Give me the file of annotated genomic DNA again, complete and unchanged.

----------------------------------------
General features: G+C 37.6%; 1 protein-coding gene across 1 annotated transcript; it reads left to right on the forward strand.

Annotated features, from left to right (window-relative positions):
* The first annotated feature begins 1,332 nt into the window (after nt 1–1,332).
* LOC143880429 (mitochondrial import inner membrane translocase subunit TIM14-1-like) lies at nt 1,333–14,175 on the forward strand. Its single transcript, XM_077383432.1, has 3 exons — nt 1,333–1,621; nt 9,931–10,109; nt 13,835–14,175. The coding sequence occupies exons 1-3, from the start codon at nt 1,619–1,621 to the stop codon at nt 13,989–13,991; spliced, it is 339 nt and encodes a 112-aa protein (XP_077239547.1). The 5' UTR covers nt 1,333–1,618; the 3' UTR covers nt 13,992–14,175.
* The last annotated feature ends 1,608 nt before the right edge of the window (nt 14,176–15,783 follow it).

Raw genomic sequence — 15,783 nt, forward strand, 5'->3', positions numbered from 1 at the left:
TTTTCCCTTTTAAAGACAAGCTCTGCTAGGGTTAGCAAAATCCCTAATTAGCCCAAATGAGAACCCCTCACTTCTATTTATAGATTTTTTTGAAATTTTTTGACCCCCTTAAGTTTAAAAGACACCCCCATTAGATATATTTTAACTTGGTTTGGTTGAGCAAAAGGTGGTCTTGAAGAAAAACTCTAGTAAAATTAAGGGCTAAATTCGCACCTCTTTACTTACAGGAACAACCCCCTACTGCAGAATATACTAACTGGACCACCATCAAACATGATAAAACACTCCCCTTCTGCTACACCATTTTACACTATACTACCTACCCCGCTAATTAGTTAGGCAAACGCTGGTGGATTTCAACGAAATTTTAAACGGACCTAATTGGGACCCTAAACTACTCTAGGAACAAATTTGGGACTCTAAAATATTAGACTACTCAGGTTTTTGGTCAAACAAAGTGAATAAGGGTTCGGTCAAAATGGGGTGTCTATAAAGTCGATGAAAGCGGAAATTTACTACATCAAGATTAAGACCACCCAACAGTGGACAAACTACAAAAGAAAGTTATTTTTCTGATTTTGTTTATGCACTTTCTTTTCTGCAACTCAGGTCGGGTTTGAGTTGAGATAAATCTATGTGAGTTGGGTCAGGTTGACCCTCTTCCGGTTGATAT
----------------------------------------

General features: G+C 37.6%; 1 protein-coding gene across 1 annotated transcript; it reads left to right on the forward strand.

Annotated features, from left to right (window-relative positions):
* The first annotated feature begins 1,332 nt into the window (after nt 1–1,332).
* LOC143880429 (mitochondrial import inner membrane translocase subunit TIM14-1-like) lies at nt 1,333–14,175 on the forward strand. Its single transcript, XM_077383432.1, has 3 exons — nt 1,333–1,621; nt 9,931–10,109; nt 13,835–14,175. The coding sequence occupies exons 1-3, from the start codon at nt 1,619–1,621 to the stop codon at nt 13,989–13,991; spliced, it is 339 nt and encodes a 112-aa protein (XP_077239547.1). The 5' UTR covers nt 1,333–1,618; the 3' UTR covers nt 13,992–14,175.
* The last annotated feature ends 1,608 nt before the right edge of the window (nt 14,176–15,783 follow it).

Raw genomic sequence — 15,783 nt, forward strand, 5'->3', positions numbered from 1 at the left:
TTTTCCCTTTTAAAGACAAGCTCTGCTAGGGTTAGCAAAATCCCTAATTAGCCCAAATGAGAACCCCTCACTTCTATTTATAGATTTTTTTGAAATTTTTTGACCCCCTTAAGTTTAAAAGACACCCCCATTAGATATATTTTAACTTGGTTTGGTTGAGCAAAAGGTGGTCTTGAAGAAAAACTCTAGTAAAATTAAGGGCTAAATTCGCACCTCTTTACTTACAGGAACAACCCCCTACTGCAGAATATACTAACTGGACCACCATCAAACATGATAAAACACTCCCCTTCTGCTACACCATTTTACACTATACTACCTACCCCGCTAATTAGTTAGGCAAACGCTGGTGGATTTCAACGAAATTTTAAACGGACCTAATTGGGACCCTAAACTACTCTAGGAACAAATTTGGGACTCTAAAATATTAGACTACTCAGGTTTTTGGTCAAACAAAGTGAATAAGGGTTCGGTCAAAATGGGGTGTCTATAAAGTCGATGAAAGCGGAAATTTACTACATCAAGATTAAGACCACCCAACAGTGGACAAACTACAAAAGAAAGTTATTTTTCTGATTTTGTTTATGCACTTTCTTTTCTGCAACTCAGGTCGGGTTTGAGTTGAGATAAATCTATGTGAGTTGGGTCAGGTTGACCCTCTTCCGGTTGATAT